I would like to thank some of the remarkable women I have had the privilege to work with over the years—Ally, Barb, Cher, Cherry, Chuck, Grace, Gwen, Karen, Lauren, Megan—and many others. I am honoured to be the “square” in the circle.

Many people have helped me with this work. My Doctoral Committee: Judith Arcana, Audrey Faulkner, Mark Rosenman, Jennifer Rudkin, Joanne Mulcahy, Simone Yehuda, and Kathleen Adams have been an invaluable source of direction and encouragement. Ellen Ilfeld has provided guidance and support, and taught me what it means to undertake data analysis within an unconventional framework.

Most especially, I thank my partner, Lyn Davis, who lived with me and my complaints during the months which I constantly undertook new tasks. Without her support and belief in me I would not have begun let alone achieved this goal.

Last, but certainly not least, I thank the members of my chosen family: my daughter, Hannah Rabinovitch, my son, Mischa Snopkowski, the other mothers, Patrice Snopkowski, Nancy Issenman, Lyn Davis and Pam Hartling and Doug McGhee, whose role as yet in our culture, has no name. I thank you for your unwavering confidence in me, your company, and for being in my life before, throughout and after this process.

About the Author

Dr. Jannit Rabinovitch is the BC Coordinator of a national program entitled Health, Enforcement and Education in Partnership (HEP). In BC HEP is managed by the Centre for Addictions Research of BC located at the University of Victoria. As well, Jannit spent almost seven years as a member of the Victoria Police Board. She has her doctorate in Community Studies and many years experience working with marginalised and socially excluded populations. Her current work focuses on partnership, collaboration and the necessity of ensuring that those most affected by an issue are meaningfully included in addressing it.


This dissertation explores transformative community practice as an effective method of working in the community, using five narratives incorporating twelve years of community practice work with marginalized communities in Victoria, British Columbia, Canada. Work with one community’s homeless men, street women, sex workers and sexually exploited youth provides examples, lessons, recommendations, and insights. Transformative community practice is built on the realization that despite their insider knowledge the true experts, those with lived experience, are not usually included in discussions of how to address their needs. Existing scholarly literature on community practice demonstrates a broad consensus on the importance of the inclusion of those most marginalized but without comprehensive guidelines on how to engage them in substantive ways.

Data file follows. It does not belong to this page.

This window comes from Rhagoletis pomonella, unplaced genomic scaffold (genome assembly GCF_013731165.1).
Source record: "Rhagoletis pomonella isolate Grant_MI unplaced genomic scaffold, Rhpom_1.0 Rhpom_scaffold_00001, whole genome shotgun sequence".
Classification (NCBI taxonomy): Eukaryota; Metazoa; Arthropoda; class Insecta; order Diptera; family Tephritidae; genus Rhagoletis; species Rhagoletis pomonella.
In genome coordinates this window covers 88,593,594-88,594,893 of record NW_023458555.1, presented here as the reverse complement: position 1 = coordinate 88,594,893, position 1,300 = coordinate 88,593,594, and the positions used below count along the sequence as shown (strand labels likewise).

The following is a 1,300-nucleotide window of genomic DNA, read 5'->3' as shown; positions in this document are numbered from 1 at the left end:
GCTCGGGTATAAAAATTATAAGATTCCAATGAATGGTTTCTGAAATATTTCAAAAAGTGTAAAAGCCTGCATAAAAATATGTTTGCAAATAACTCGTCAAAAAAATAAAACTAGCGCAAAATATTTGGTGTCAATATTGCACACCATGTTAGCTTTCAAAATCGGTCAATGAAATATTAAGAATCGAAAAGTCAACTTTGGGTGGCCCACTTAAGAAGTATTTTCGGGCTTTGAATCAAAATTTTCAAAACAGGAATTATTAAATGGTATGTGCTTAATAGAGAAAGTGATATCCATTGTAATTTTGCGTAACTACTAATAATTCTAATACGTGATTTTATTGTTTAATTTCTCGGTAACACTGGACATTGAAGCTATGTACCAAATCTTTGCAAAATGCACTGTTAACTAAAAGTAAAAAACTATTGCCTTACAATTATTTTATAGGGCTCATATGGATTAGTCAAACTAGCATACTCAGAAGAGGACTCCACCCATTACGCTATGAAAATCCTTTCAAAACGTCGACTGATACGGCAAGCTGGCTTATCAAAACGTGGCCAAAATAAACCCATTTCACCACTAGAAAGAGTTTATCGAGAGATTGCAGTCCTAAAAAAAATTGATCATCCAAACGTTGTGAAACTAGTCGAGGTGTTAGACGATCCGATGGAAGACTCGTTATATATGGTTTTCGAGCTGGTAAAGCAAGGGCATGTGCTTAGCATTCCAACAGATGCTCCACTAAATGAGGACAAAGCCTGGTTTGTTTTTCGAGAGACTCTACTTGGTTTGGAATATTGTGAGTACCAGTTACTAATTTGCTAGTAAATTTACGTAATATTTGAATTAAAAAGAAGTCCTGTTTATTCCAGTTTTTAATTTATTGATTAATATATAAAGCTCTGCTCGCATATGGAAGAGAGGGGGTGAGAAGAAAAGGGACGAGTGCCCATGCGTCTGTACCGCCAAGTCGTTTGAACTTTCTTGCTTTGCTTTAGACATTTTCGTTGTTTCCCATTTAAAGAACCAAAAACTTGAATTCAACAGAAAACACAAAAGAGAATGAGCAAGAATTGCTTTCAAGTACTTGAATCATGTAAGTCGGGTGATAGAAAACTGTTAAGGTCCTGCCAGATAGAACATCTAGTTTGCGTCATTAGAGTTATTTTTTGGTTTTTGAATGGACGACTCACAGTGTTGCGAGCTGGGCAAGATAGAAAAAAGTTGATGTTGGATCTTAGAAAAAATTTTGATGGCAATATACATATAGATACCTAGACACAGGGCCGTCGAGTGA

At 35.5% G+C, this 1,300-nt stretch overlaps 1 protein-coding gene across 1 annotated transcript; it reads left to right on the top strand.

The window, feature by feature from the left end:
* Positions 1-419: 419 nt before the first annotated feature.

The central argument of this study is that to develop effective responses to marginalization, the most oppressed must play a central role in the development, design and delivery of programs and services designed to address their needs. Further, that to do so requires  skilled change agents to facilitate and support the engagement of marginalized people in identifying and addressing problems. This study describes one such experience in effective community practice from the point of view of a change agent working with marginalized community members.

Transformative community practice seeks to change social policy and community practice in four key areas: the redefinition of expertise to include the experiential community thus ensuring  they play a decision-making role in the design, development and implementation of all solutions; a new understanding of, and support for, the role of the change agent; the engagement of all stakeholders affected by the situation being addressed; and a commitment that sufficient time and resources will be dedicated to the process of community practice.